A Primer on Sharing your Faith

So today I want to help you with that. I want to quickly help you think about what you can say to help somebody see why you follow Jesus and why that might be good for them too. One of the easiest ways to do that is to tell people what Jesus has done for you. If you can’t explain what he has done for you, then how could you ever explain what he can do for them?

    Give your life purposeGives meaning to life’s trialsProvides acceptance and forgivenessCreates a family connectionWhat else does it mean for you?

Now that we all have a primer in how we can tell people about Jesus and what he has done for us, the question is, like the servants in the story, where can you GO to invite people to the Kingdom?

    Daily Interaction – Your family, friends, and coworkers Infrequent but Regular Interaction – People you encounter at kids events or shops you frequent Social Media Connections – People spread out all over the world from a diverse background, some of whom you may have never met face-to-face
Jesus in the Digital World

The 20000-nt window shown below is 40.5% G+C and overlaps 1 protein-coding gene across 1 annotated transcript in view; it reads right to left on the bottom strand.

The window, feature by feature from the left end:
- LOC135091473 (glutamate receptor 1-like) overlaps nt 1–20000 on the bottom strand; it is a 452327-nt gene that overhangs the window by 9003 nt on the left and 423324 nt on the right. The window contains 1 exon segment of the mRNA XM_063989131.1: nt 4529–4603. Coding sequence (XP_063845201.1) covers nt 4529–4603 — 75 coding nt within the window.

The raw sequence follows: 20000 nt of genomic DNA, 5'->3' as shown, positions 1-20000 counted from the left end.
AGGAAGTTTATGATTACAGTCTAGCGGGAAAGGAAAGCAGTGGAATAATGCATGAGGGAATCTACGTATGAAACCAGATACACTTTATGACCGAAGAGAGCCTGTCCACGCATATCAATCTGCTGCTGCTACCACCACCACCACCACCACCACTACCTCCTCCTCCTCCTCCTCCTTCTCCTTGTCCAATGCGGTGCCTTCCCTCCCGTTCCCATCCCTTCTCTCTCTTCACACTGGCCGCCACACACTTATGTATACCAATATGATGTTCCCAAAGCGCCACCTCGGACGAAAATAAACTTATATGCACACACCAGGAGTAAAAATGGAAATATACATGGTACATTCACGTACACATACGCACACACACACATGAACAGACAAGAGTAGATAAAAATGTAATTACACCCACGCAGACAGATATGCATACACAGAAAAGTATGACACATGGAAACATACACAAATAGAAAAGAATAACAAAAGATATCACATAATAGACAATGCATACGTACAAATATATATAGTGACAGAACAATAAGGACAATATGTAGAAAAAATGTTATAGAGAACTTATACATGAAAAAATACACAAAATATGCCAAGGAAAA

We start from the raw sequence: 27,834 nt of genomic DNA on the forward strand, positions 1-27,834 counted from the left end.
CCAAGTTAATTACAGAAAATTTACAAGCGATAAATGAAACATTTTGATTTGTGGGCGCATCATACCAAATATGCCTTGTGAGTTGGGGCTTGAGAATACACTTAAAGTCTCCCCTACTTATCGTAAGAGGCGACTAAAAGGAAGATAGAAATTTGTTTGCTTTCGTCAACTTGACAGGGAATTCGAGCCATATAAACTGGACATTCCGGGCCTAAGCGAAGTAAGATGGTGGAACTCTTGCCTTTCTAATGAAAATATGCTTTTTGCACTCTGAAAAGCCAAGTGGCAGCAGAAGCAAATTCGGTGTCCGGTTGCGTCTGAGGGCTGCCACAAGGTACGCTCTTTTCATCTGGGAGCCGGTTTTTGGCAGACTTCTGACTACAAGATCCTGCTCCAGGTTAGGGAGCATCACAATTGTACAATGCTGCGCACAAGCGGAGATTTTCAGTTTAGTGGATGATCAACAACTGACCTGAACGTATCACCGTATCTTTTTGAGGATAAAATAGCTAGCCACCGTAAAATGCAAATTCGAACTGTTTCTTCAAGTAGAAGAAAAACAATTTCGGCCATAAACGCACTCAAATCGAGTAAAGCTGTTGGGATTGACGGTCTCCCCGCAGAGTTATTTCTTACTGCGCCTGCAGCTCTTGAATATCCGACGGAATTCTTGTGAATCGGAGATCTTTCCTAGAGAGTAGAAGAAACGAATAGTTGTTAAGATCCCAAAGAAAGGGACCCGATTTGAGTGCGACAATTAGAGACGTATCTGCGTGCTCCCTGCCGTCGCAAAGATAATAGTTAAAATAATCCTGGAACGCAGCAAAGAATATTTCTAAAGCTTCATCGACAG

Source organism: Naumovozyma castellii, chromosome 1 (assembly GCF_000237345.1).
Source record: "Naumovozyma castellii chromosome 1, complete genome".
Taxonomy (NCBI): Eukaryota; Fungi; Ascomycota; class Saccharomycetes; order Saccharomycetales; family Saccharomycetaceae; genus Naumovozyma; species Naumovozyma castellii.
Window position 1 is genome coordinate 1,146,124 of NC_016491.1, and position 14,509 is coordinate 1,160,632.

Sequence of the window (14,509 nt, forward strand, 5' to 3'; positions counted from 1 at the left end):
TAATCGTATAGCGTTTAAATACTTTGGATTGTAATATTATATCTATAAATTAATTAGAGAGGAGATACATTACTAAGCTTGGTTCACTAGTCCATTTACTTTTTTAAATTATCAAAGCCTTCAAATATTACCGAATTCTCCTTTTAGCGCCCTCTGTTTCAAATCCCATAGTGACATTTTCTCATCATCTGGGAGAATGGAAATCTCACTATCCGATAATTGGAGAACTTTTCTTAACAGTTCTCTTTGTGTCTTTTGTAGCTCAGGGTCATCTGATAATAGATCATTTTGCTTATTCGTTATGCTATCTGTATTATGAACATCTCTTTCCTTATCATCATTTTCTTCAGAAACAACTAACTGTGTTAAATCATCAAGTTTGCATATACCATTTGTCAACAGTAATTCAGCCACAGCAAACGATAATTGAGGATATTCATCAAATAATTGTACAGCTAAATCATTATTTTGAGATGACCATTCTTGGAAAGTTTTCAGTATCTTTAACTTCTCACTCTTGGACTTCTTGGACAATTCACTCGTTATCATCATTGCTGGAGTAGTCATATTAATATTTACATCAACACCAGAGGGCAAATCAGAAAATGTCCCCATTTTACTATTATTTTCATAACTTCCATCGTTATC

Now if you’re like me, you probably have a love / hate relationship with social media. It has some great benefits but some real drawbacks. And I don’t want to get into all of those, but I will tell you, over the past year we have been blown away by the reach we can make over social media.

We have a web page called “Why did I give up on God?” where nearly every week somebody angry at God reads a message Brent gave 4 years ago and comments about why they are angry at God. And Brent takes the time to respond to almost all of them.

We also have been trying to be more active on our Facebook page in and some private groups. And people have responded. We have people joining in conversations who we didn’t even know were still associated with our church.

We’ve found people are watching our online services because they haven’t found a church to connect with in their own areas. And God is using Ashworth to be part of their journey – from afar.

And it’s for all these reasons that we decided we wanted to more fully invest into our digital ministry. If Jesus wanted his servants to go out to the alleys, roads, and country lanes, then if he were around today, surely he would be using social media. It’s one more way to reach further, out to more and more people.